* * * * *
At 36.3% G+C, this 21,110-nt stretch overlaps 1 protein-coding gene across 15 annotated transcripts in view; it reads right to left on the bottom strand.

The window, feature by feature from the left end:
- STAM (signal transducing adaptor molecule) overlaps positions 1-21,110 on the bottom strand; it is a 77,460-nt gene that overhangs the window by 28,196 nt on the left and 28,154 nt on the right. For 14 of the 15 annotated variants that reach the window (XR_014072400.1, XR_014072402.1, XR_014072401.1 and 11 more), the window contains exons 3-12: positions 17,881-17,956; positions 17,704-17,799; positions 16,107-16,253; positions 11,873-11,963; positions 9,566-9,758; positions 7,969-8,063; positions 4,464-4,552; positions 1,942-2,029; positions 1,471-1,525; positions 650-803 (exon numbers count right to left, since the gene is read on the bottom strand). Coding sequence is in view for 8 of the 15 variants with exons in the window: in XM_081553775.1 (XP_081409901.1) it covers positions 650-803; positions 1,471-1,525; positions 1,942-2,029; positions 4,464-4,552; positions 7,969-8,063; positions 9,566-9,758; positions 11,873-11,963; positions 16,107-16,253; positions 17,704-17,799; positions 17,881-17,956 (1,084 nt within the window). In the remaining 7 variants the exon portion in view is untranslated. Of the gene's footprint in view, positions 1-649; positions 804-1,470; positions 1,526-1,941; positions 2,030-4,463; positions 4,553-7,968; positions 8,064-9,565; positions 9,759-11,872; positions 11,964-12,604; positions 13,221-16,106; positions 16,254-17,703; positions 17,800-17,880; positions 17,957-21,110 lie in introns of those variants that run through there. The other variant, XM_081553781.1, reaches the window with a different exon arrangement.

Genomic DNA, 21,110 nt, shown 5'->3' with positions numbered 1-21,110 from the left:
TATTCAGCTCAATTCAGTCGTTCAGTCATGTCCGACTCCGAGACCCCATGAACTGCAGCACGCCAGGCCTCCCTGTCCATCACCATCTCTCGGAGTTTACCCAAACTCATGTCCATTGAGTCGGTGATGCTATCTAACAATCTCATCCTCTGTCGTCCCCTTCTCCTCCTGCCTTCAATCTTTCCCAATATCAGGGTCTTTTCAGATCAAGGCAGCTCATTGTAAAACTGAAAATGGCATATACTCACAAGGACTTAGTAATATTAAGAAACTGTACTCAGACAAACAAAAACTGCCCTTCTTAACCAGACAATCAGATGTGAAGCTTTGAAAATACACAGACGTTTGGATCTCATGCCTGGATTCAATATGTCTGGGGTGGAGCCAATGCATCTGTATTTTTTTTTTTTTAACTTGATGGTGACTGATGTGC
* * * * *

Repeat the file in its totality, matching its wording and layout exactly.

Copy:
At 36.3% G+C, this 21,110-nt stretch overlaps 1 protein-coding gene across 15 annotated transcripts in view; it reads right to left on the bottom strand.

The window, feature by feature from the left end:
- STAM (signal transducing adaptor molecule) overlaps positions 1-21,110 on the bottom strand; it is a 77,460-nt gene that overhangs the window by 28,196 nt on the left and 28,154 nt on the right. For 14 of the 15 annotated variants that reach the window (XR_014072400.1, XR_014072402.1, XR_014072401.1 and 11 more), the window contains exons 3-12: positions 17,881-17,956; positions 17,704-17,799; positions 16,107-16,253; positions 11,873-11,963; positions 9,566-9,758; positions 7,969-8,063; positions 4,464-4,552; positions 1,942-2,029; positions 1,471-1,525; positions 650-803 (exon numbers count right to left, since the gene is read on the bottom strand). Coding sequence is in view for 8 of the 15 variants with exons in the window: in XM_081553775.1 (XP_081409901.1) it covers positions 650-803; positions 1,471-1,525; positions 1,942-2,029; positions 4,464-4,552; positions 7,969-8,063; positions 9,566-9,758; positions 11,873-11,963; positions 16,107-16,253; positions 17,704-17,799; positions 17,881-17,956 (1,084 nt within the window). In the remaining 7 variants the exon portion in view is untranslated. Of the gene's footprint in view, positions 1-649; positions 804-1,470; positions 1,526-1,941; positions 2,030-4,463; positions 4,553-7,968; positions 8,064-9,565; positions 9,759-11,872; positions 11,964-12,604; positions 13,221-16,106; positions 16,254-17,703; positions 17,800-17,880; positions 17,957-21,110 lie in introns of those variants that run through there. The other variant, XM_081553781.1, reaches the window with a different exon arrangement.

Genomic DNA, 21,110 nt, shown 5'->3' with positions numbered 1-21,110 from the left:
TATTCAGCTCAATTCAGTCGTTCAGTCATGTCCGACTCCGAGACCCCATGAACTGCAGCACGCCAGGCCTCCCTGTCCATCACCATCTCTCGGAGTTTACCCAAACTCATGTCCATTGAGTCGGTGATGCTATCTAACAATCTCATCCTCTGTCGTCCCCTTCTCCTCCTGCCTTCAATCTTTCCCAATATCAGGGTCTTTTCAGATCAAGGCAGCTCATTGTAAAACTGAAAATGGCATATACTCACAAGGACTTAGTAATATTAAGAAACTGTACTCAGACAAACAAAAACTGCCCTTCTTAACCAGACAATCAGATGTGAAGCTTTGAAAATACACAGACGTTTGGATCTCATGCCTGGATTCAATATGTCTGGGGTGGAGCCAATGCATCTGTATTTTTTTTTTTTTAACTTGATGGTGACTGATGTGC